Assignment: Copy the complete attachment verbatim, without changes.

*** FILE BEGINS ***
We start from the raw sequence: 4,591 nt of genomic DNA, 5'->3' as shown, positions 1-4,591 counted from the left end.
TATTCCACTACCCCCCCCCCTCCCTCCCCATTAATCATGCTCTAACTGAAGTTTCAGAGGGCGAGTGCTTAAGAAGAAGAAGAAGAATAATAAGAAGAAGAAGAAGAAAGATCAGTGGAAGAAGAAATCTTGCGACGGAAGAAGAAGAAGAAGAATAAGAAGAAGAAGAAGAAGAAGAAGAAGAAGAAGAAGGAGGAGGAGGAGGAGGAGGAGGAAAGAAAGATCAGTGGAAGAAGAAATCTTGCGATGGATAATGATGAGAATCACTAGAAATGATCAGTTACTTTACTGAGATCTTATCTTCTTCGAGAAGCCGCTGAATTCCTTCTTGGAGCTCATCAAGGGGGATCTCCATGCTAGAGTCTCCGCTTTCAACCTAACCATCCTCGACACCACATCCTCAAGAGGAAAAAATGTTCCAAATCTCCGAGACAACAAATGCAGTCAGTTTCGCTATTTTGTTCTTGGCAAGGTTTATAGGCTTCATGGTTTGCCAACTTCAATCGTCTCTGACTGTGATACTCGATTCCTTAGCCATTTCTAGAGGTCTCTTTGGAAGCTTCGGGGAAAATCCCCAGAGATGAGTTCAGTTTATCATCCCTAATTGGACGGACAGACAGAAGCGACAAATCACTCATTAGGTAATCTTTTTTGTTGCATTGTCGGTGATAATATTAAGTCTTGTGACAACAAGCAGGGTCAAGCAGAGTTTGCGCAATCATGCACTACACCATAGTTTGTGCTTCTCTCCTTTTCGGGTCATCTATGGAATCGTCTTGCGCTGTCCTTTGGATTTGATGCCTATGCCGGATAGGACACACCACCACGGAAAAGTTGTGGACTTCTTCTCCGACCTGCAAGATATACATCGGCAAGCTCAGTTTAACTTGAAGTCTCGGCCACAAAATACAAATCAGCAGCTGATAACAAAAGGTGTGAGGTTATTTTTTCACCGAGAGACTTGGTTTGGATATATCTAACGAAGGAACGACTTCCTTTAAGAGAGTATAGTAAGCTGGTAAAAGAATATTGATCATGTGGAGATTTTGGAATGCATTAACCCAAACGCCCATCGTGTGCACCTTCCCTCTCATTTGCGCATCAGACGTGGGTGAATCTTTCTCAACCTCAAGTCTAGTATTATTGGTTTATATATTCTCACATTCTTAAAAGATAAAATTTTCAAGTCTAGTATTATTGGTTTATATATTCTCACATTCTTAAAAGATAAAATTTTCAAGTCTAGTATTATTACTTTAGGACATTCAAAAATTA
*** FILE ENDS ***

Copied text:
We start from the raw sequence: 4,591 nt of genomic DNA, 5'->3' as shown, positions 1-4,591 counted from the left end.
TATTCCACTACCCCCCCCCCTCCCTCCCCATTAATCATGCTCTAACTGAAGTTTCAGAGGGCGAGTGCTTAAGAAGAAGAAGAAGAATAATAAGAAGAAGAAGAAGAAAGATCAGTGGAAGAAGAAATCTTGCGACGGAAGAAGAAGAAGAAGAATAAGAAGAAGAAGAAGAAGAAGAAGAAGAAGAAGAAGGAGGAGGAGGAGGAGGAGGAGGAAAGAAAGATCAGTGGAAGAAGAAATCTTGCGATGGATAATGATGAGAATCACTAGAAATGATCAGTTACTTTACTGAGATCTTATCTTCTTCGAGAAGCCGCTGAATTCCTTCTTGGAGCTCATCAAGGGGGATCTCCATGCTAGAGTCTCCGCTTTCAACCTAACCATCCTCGACACCACATCCTCAAGAGGAAAAAATGTTCCAAATCTCCGAGACAACAAATGCAGTCAGTTTCGCTATTTTGTTCTTGGCAAGGTTTATAGGCTTCATGGTTTGCCAACTTCAATCGTCTCTGACTGTGATACTCGATTCCTTAGCCATTTCTAGAGGTCTCTTTGGAAGCTTCGGGGAAAATCCCCAGAGATGAGTTCAGTTTATCATCCCTAATTGGACGGACAGACAGAAGCGACAAATCACTCATTAGGTAATCTTTTTTGTTGCATTGTCGGTGATAATATTAAGTCTTGTGACAACAAGCAGGGTCAAGCAGAGTTTGCGCAATCATGCACTACACCATAGTTTGTGCTTCTCTCCTTTTCGGGTCATCTATGGAATCGTCTTGCGCTGTCCTTTGGATTTGATGCCTATGCCGGATAGGACACACCACCACGGAAAAGTTGTGGACTTCTTCTCCGACCTGCAAGATATACATCGGCAAGCTCAGTTTAACTTGAAGTCTCGGCCACAAAATACAAATCAGCAGCTGATAACAAAAGGTGTGAGGTTATTTTTTCACCGAGAGACTTGGTTTGGATATATCTAACGAAGGAACGACTTCCTTTAAGAGAGTATAGTAAGCTGGTAAAAGAATATTGATCATGTGGAGATTTTGGAATGCATTAACCCAAACGCCCATCGTGTGCACCTTCCCTCTCATTTGCGCATCAGACGTGGGTGAATCTTTCTCAACCTCAAGTCTAGTATTATTGGTTTATATATTCTCACATTCTTAAAAGATAAAATTTTCAAGTCTAGTATTATTGGTTTATATATTCTCACATTCTTAAAAGATAAAATTTTCAAGTCTAGTATTATTACTTTAGGACATTCAAAAATTA